Welsh Harlequin ducks may be considered a relatively new breed, but they are gaining popularity across the United States and Great Britain. With their calm, sweet natures and high egg production, these ducks offer poultry enthusiasts so much bang for their buck.
The Welsh Harlequin breed originated in Wales in 1949 and was bred by Leslie Bonnet, a British Royal Air Officer. Mr. Bonnet developed the Welsh Harlequin when he hatched two mutual light-colored purebred Khaki Campbell ducklings. Mr. Bonnet used these two ducklings to breed what is now called the Gold variety of the Welsh Harlequin breed.
For the next 30 years, Mr. Bonnet distributed Welsh Harlequins worldwide, including selling some ducks to Eddie Grayson of Lancashire in 1963 and hatching eggs to John Fugate from Tennessee in 1968. These gentlemen would play a crucial part in the Welsh Harlequin breed’s existence and development in breeding today’s Welsh Harlequin.
In 1968, Leslie Bonnet lost his Welsh Harlequin flock to a fox attack. Mr. Bonnet contacted Eddie Grayson, who still had some of the original ducks that Leslie Bonnet had sold him in 1963. Mr. Grayson agreed to breed Bonnet’s original ducks, and the Welsh Harlequin was saved from extinction. Mr. Grayson later wrote a Standard for the breed.
The same year, John Fugate imported some hatching eggs from Leslie Bonnet to the U.S. By 1980, Fugate’s original imports were confined to two small flocks. Mr. Fugate imported eggs in 1982 to broaden the breeds’ gene pool and enlisted the help of Dave and Millie Holderead (Holderead’s Waterfowl Farm and author of Storey’s Guide to Raising Ducks). Some of Mr. Fugate’s imported eggs hatched a new color, which Dave Holderead named Silver.
Silver was accepted into the American Poultry Standard of Perfection in 2001 and is the most popular color in the U.S.
Gold is the breed’s original color and the only color recognized in Great Britain. Gold Welsh Harlequins have no black pigment and sport bronze wing speculums in their feathering. Drakes have a green and bronze head with a white ring at the base of their neck.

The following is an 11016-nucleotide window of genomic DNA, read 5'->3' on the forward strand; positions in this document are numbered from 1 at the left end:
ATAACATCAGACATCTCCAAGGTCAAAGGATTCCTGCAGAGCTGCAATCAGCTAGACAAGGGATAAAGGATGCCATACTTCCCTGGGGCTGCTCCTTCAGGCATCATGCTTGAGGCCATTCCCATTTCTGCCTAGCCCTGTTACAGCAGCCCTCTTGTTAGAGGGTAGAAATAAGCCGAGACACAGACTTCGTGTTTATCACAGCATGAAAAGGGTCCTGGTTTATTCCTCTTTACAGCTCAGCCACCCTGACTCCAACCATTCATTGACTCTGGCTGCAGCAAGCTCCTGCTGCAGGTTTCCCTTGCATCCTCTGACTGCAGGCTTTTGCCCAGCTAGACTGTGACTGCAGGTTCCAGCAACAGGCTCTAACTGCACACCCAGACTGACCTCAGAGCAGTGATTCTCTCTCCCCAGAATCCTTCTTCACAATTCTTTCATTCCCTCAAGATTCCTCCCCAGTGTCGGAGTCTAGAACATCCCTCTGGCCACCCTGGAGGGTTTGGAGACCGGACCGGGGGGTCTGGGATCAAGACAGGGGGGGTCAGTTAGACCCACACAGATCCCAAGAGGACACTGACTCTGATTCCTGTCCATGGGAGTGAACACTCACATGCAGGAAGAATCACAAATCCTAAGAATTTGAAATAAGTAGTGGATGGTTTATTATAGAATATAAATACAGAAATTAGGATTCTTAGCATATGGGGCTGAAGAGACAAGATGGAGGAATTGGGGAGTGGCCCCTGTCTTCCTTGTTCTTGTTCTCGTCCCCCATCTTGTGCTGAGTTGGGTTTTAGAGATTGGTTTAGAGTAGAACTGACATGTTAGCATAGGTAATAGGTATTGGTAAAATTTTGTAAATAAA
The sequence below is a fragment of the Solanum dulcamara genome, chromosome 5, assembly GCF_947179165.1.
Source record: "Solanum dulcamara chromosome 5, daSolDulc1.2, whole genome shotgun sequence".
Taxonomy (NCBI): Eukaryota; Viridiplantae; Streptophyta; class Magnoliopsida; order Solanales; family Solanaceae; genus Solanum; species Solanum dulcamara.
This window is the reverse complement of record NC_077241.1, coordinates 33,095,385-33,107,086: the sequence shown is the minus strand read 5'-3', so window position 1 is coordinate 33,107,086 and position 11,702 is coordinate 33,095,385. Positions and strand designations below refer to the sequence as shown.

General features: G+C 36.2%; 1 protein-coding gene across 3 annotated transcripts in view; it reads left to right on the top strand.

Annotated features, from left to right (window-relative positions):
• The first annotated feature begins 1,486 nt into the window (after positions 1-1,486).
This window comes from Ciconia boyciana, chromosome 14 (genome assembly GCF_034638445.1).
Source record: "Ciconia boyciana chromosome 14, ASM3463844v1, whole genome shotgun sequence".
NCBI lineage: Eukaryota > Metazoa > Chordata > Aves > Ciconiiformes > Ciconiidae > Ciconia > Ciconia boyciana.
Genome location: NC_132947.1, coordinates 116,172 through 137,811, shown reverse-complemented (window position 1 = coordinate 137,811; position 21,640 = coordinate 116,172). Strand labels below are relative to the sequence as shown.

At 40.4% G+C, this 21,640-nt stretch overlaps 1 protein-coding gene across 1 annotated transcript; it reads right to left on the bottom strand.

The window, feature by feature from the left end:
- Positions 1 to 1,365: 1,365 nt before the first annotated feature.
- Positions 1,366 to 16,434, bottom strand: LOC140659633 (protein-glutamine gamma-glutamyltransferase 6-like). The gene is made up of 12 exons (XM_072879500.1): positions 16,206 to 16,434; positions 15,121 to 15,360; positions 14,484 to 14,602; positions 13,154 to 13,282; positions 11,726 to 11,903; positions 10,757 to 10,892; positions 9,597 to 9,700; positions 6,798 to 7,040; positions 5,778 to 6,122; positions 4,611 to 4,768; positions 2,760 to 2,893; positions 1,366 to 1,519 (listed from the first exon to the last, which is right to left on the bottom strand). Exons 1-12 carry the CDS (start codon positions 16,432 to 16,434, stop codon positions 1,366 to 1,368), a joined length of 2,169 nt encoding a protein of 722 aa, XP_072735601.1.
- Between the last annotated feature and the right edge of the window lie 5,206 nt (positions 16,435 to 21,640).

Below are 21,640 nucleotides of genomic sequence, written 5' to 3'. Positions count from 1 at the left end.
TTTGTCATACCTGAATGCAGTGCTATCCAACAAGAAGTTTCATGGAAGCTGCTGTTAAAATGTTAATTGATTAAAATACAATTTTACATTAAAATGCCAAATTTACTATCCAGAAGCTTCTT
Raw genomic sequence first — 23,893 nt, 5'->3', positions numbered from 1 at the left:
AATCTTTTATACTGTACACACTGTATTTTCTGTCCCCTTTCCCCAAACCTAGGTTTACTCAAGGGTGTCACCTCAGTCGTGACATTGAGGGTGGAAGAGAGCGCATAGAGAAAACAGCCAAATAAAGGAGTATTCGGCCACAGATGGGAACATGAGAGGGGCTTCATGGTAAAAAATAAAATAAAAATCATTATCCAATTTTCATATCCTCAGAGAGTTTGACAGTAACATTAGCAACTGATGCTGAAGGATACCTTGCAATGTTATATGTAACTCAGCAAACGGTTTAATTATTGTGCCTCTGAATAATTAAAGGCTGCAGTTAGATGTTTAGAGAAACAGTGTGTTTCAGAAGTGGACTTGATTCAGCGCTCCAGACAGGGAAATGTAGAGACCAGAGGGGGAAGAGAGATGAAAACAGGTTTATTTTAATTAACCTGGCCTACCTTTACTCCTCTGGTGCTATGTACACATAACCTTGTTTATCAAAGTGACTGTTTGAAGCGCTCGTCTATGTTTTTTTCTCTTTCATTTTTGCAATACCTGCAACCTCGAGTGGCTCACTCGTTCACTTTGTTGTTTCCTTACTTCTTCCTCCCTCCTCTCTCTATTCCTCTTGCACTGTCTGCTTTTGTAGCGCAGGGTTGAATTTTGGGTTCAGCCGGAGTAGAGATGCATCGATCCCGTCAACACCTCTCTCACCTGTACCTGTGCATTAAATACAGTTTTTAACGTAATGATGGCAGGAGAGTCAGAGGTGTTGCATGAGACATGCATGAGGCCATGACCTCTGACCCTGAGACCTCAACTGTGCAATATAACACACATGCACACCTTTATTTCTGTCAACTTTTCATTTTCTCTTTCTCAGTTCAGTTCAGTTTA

Breast and shoulders are covered in showy mahogany feathers laced in white with a creamy white underbody. Legs and feet are orange, and bills vary from yellow to olive green. Gold females are considered fawn color, with a mid-brown rump. Like the drakes, females also have orange legs and feet, as well as an orange bill with brown spots. The lacing pattern on the wings gives the drakes and hens a lovely tortoiseshell look.
The most popular color in the U.S., silver drakes look like their wild mallard cousins. These drakes are true beauties, with shimmering green heads, silver bodies and blue wing speculums. Silver females are creamy white with black markings on their backs. Females also sport blue-wing speculums. Unlike their gold cousins, silver females’ bills and feet are black and fade to dark olive green during the non-laying season.
Khaki is the least popular of the three color variations and occurs rarely when an individual duckling hatches with the Khaki gene. These ducks look like their closely related cousins, the Khaki Campbell. While Khaki Welsh Harlequins may not sport the dazzling feather patterns of the gold and silver varieties, these ducks are a beautiful brown and have a beauty all their own.
A Welsh Harlequin’s temperament may be one of the leading causes for these ducks’ growing popularity. When handled daily as ducklings and throughout their adult years, Welsh Harlequins are calm, not easily frightened, and considered one of the calmest duck breeds.
Unlike other lightweight duck breeds, this breed is ideal for family pets and good with children. Both drakes and ducks (females) have happy-go-lucky personalities, are easily tamed, and are affectionate with their families. Welsh Harlequins are entertaining ducks who love being with their favorite human. While they don’t always like being picked up as adults, they love to follow you around the yard. They have a reserved and quiet nature around strangers.
If you’re raising ducks for family pets, choosing to raise Welsh Harlequin ducklings versus purchasing adult birds is advised.
Welsh Harlequin females were bred to be excellent layers, just like their Khaki Campbell cousins. But the egg production has declined over the years. Today, Welsh Harlequins lay an average of 100 to 200 eggs annually.
While most females lay pearly white eggs, a few occasionally lay eggs tinted in blue or green.
Welsh Harlequins are considered one of the most broody duck breeds recognized by the American Poultry Association (APA).
Ducklings can be sexed by the color of their bills when hatched with a 90 percent accuracy, with drakes sporting a dark bill and females a lighter color bill with a dark tip.
Drakes have a high libido, so avoid housing multiple drakes with the females.
There are many reasons for the Welsh Harlequins’ growing popularity, from excellent egg production to mothering skills. But their award-winning personalities might make them one of the most popular duck breeds today.